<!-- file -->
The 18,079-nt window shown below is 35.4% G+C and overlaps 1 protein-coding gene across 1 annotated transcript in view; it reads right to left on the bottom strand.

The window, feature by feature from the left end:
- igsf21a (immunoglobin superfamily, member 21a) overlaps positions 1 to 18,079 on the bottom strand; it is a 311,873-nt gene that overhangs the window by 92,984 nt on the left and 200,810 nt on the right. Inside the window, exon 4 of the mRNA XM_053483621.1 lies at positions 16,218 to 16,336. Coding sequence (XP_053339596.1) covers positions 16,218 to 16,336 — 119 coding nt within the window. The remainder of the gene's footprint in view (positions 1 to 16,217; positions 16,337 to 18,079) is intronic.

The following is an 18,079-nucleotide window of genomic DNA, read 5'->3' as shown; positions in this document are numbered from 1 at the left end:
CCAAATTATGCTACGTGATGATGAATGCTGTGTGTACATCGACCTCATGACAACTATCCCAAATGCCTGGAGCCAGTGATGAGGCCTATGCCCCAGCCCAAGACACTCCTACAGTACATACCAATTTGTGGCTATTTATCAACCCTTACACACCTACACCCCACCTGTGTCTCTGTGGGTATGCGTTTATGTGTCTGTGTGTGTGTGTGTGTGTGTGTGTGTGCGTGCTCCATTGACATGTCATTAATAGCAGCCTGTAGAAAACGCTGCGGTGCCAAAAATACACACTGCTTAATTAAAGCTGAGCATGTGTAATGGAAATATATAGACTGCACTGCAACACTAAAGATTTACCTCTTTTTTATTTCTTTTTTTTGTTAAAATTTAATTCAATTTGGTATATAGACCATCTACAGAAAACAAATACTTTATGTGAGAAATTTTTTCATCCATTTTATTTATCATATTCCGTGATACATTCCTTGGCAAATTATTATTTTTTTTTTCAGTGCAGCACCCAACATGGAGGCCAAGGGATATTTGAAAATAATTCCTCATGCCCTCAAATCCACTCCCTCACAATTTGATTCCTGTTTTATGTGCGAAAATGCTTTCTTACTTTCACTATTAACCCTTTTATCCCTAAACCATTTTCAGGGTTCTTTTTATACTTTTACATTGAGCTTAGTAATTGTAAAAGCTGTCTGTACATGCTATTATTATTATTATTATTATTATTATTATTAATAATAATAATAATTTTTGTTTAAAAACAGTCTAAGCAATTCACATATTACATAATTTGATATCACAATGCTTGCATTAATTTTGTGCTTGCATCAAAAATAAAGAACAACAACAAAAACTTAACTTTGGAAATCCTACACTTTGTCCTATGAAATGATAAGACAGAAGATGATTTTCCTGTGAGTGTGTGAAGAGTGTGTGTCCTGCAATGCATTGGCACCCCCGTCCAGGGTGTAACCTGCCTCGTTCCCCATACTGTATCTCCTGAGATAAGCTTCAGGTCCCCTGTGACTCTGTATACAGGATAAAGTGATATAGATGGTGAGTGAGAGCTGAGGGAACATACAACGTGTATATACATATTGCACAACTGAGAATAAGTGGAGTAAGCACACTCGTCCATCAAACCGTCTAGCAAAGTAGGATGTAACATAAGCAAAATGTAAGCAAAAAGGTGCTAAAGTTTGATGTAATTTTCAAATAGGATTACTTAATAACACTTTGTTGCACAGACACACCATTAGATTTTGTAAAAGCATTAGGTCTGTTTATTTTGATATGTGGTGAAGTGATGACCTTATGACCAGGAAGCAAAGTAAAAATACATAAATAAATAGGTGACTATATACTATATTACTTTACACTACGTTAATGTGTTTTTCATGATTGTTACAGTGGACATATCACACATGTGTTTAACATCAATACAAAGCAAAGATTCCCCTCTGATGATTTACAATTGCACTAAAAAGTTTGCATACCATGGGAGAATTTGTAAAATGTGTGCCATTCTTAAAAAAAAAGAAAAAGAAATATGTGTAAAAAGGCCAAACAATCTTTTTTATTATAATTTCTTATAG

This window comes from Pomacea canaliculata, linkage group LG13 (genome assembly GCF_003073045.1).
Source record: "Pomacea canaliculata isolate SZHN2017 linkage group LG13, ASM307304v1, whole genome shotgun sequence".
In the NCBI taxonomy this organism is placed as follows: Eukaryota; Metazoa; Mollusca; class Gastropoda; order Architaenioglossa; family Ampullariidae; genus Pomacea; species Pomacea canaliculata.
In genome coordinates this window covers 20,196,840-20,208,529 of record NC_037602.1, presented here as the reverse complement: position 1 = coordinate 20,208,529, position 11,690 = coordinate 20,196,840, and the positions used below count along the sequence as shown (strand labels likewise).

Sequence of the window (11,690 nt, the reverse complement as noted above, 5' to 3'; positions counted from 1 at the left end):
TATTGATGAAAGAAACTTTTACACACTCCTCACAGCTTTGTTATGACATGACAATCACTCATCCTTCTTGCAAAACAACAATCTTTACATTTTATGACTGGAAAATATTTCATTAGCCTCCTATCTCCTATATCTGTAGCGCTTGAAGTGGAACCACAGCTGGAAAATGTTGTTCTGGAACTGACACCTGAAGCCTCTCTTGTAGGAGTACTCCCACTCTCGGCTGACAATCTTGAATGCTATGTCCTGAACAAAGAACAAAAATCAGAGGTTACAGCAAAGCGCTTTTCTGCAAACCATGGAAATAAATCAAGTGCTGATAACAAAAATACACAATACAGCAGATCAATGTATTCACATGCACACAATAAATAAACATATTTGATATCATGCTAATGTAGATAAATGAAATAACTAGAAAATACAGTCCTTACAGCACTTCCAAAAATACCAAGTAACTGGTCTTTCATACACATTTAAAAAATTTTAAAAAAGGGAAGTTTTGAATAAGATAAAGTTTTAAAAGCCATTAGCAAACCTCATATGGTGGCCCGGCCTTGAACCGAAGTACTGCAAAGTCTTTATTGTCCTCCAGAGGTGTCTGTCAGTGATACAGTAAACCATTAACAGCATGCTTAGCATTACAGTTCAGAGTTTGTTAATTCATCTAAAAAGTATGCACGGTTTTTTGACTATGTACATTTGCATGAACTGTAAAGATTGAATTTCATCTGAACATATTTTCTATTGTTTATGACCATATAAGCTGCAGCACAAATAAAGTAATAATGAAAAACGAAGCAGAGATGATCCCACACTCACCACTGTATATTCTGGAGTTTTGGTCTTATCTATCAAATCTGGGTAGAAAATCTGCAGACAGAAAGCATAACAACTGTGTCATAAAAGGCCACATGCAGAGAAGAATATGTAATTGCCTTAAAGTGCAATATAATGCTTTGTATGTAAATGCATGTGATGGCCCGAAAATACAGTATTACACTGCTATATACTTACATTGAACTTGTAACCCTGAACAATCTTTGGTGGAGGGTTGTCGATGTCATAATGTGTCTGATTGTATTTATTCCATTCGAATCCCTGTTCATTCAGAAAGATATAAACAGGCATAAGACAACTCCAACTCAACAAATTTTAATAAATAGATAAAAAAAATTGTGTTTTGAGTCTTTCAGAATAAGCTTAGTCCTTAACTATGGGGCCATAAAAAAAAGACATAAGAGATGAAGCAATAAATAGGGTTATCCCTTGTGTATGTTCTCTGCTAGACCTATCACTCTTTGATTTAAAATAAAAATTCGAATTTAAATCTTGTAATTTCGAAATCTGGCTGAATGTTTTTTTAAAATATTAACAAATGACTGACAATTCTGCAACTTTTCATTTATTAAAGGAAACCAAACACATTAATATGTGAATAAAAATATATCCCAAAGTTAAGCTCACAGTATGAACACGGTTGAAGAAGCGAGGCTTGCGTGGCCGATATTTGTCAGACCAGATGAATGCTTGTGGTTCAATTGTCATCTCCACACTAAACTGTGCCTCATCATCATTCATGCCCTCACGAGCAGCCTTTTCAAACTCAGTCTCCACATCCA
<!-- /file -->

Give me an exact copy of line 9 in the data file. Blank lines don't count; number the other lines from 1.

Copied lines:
In genome coordinates this window covers 20,196,840-20,208,529 of record NC_037602.1, presented here as the reverse complement: position 1 = coordinate 20,208,529, position 11,690 = coordinate 20,196,840, and the positions used below count along the sequence as shown (strand labels likewise).